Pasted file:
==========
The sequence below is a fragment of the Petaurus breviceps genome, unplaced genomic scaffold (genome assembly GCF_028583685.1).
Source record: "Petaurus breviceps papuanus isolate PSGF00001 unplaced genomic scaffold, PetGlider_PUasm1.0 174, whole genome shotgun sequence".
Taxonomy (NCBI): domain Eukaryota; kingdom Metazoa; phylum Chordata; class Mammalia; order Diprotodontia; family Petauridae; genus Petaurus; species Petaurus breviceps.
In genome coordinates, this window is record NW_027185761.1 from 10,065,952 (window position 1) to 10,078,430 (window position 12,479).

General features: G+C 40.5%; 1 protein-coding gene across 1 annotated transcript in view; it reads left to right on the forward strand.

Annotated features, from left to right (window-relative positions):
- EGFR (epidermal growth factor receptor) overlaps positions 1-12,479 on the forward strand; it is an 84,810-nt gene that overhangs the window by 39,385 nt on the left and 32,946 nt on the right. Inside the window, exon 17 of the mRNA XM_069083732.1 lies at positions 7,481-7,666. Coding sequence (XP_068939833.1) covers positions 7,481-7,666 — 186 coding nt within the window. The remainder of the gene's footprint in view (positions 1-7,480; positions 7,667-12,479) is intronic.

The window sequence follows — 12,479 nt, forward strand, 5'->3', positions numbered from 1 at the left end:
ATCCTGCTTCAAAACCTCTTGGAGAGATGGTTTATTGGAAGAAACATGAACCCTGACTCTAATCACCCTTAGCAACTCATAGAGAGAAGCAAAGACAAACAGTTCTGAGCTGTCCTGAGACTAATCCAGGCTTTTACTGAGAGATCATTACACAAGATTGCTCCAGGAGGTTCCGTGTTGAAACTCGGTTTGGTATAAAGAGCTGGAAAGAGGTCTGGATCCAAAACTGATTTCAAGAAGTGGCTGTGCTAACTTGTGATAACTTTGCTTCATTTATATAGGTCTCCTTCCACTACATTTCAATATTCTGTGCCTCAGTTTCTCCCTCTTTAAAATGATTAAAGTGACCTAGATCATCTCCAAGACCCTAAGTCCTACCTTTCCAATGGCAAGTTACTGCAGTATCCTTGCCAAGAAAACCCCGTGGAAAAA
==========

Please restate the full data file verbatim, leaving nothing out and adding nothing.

The sequence below is a fragment of the Petaurus breviceps genome, unplaced genomic scaffold (genome assembly GCF_028583685.1).
Source record: "Petaurus breviceps papuanus isolate PSGF00001 unplaced genomic scaffold, PetGlider_PUasm1.0 174, whole genome shotgun sequence".
Taxonomy (NCBI): domain Eukaryota; kingdom Metazoa; phylum Chordata; class Mammalia; order Diprotodontia; family Petauridae; genus Petaurus; species Petaurus breviceps.
In genome coordinates, this window is record NW_027185761.1 from 10,065,952 (window position 1) to 10,078,430 (window position 12,479).

General features: G+C 40.5%; 1 protein-coding gene across 1 annotated transcript in view; it reads left to right on the forward strand.

Annotated features, from left to right (window-relative positions):
- EGFR (epidermal growth factor receptor) overlaps positions 1-12,479 on the forward strand; it is an 84,810-nt gene that overhangs the window by 39,385 nt on the left and 32,946 nt on the right. Inside the window, exon 17 of the mRNA XM_069083732.1 lies at positions 7,481-7,666. Coding sequence (XP_068939833.1) covers positions 7,481-7,666 — 186 coding nt within the window. The remainder of the gene's footprint in view (positions 1-7,480; positions 7,667-12,479) is intronic.

The window sequence follows — 12,479 nt, forward strand, 5'->3', positions numbered from 1 at the left end:
ATCCTGCTTCAAAACCTCTTGGAGAGATGGTTTATTGGAAGAAACATGAACCCTGACTCTAATCACCCTTAGCAACTCATAGAGAGAAGCAAAGACAAACAGTTCTGAGCTGTCCTGAGACTAATCCAGGCTTTTACTGAGAGATCATTACACAAGATTGCTCCAGGAGGTTCCGTGTTGAAACTCGGTTTGGTATAAAGAGCTGGAAAGAGGTCTGGATCCAAAACTGATTTCAAGAAGTGGCTGTGCTAACTTGTGATAACTTTGCTTCATTTATATAGGTCTCCTTCCACTACATTTCAATATTCTGTGCCTCAGTTTCTCCCTCTTTAAAATGATTAAAGTGACCTAGATCATCTCCAAGACCCTAAGTCCTACCTTTCCAATGGCAAGTTACTGCAGTATCCTTGCCAAGAAAACCCCGTGGAAAAA